Five new Steam games you probably missed (August 2, 2021) Paint the Town Red

On an average day, about a dozen new games are released on Steam. And while we think that's a good thing, it can be understandably hard to keep up with. Potentially exciting gems are sure to be lost in the deluge of new things to play unless you sort through every single game that is released on Steam. So that’s exactly what we’ve done. If nothing catches your fancy this week, we've gathered the best PC games you can play right now and a running list of the 2021 games that are launching this year. 

Paint the Town Red

Steam‌ ‌page‌ ‌
Release:‌ July 29
Developer:‌ x
Launch price:‌ $15 ‌|‌ ‌£11.61 ‌|‌ ‌‌AU$21.71

Paint the Town Red is a bizarre first-person melee combat game with voxel-based enemies and objects. That means you can use pretty much any object in the game as a weapon, but it also means you can lop enemies' limbs and heads off, and you can even knock the weapons out of their hands. So over-the-top improvised violence is very much the order of the day here, but the combat is couched in two campaign styles: there's a roguelite dungeon crawler and also 'Scenarios' which range environments like a bar, a disco and an old west saloon. The game has been in Early Access for a while and this is its 1.0 launch, so now's a better time to check it out than ever.

Fuga: Melodies of Steel

Steam‌ ‌page‌ ‌
Release:‌ ‌July 29
Developer:‌ CyberConnect2
Launch price:‌ ‌$40 ‌|‌ ‌£31 ‌|‌ ‌AU$56.95

Here's a unique RPG about a group of children commandeering a giant mysterious tank. Dubbed the Taranis, this tank has a bunch of weird supernatural characteristics, which should prove useful for the children as they avenge the destruction of their village. The tactical element here comes from managing this unwieldy vehicle of war: all of the kids have different strengths and weapons, so you'll need to think hard about what aspect of the tank you want them controlling. It's an unusual premise, and coupled with the Miyazaki-inspired art style, seems genuinely original.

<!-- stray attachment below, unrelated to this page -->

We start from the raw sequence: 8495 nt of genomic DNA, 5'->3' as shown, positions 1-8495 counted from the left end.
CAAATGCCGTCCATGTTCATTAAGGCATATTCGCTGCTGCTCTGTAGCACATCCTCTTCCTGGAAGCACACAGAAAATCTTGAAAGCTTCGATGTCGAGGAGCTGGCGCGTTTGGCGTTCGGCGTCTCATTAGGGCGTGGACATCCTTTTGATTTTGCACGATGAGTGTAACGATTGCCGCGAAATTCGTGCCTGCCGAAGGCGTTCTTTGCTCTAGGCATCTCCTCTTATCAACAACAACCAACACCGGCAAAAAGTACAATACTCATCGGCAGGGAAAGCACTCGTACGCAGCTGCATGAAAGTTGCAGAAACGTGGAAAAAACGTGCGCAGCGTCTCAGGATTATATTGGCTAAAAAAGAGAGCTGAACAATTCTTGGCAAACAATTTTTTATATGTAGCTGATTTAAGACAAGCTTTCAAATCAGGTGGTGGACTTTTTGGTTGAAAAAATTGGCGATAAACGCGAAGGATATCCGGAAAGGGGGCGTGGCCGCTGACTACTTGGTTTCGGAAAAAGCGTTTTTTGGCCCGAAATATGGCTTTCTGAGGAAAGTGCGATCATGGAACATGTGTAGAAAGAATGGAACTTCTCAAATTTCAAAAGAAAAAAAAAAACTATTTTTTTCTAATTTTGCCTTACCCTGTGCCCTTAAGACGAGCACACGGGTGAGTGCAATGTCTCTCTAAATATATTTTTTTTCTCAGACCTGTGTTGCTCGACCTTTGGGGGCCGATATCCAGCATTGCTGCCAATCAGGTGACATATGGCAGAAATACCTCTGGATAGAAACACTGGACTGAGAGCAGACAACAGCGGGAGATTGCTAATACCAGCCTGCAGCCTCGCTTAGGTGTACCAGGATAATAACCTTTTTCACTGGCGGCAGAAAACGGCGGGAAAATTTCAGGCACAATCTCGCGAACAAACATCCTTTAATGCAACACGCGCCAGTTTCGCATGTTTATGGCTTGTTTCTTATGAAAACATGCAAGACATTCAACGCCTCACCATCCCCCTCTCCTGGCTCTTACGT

Horror Tales: The Wine

Steam‌ ‌page‌ ‌
Release:‌ July 31
Developer:‌ Carlos Coronado
Launch price:‌ ‌$12 |‌ ‌£9.11 ‌|‌ ‌AU$17.20

Here's a first-person horror set on an abandoned Mediterranean island, and before you ask: It's called 'The Wine' because you are actually hunting a bottle of wine. This wine isn't important because it's Friday night and you've had a big week, it actually has healing properties needed to cure the protagonist's pandemic-affected family. Watch out though, because someone doesn't want you to have it (and spoiler, they're probably scary, this being a horror game). Horror Tales: The Wine looks really gorgeous, and in among the exploration and scares you'll also need to solve puzzles and riddles.

Vomitoreum

Steam‌ ‌page‌ ‌
Release:‌ ‌July 30
Developer:‌ Scumhead
Launch price:‌ ‌$10 |‌ ‌£7.19 |‌ ‌AU$14.50

Here's a retro first-person shooter that looks like it was made in the Doom (1993) engine. The name is apt: This is a garish and disturbing looking game, mixing the pixel style of Wolf 3D engine shooters with the surrealist paintings of Zdzisław Beksiński. In addition to being a shooter Vomitoreum is also a Metroidvania, so expect a big focus on exploration, as well as upgrades to “movement and mobility that consistently re-contextualizes previously explored areas.” Looks cool.

Eldest Souls

Steam‌ ‌page‌ ‌
Release:‌ July 30
Developer:‌ Fallen Flag Studio
‌$17 ‌|‌ ‌£14.44 |‌ ‌AU$24.60

You guessed right: Eldest Souls is heavily indebted to the Dark Souls series, though it takes a different form. It's a top down pixel art action game with “brutally challenging” combat, but like another pixel art game that's always compared to From's games, this is focused entirely on bosses. That doesn't mean you won't do a fair bit of exploring, but Eldest Souls is all about the gruelling task of figuring out how to take out big baddies. Not the most original concept in the world, but it looks beautiful and the combat looks tight.

These games were released between July 26 and August 2 2021. Some online stores give us a small cut if you buy something through one of our links. Read our affiliate policy for more info. ‌

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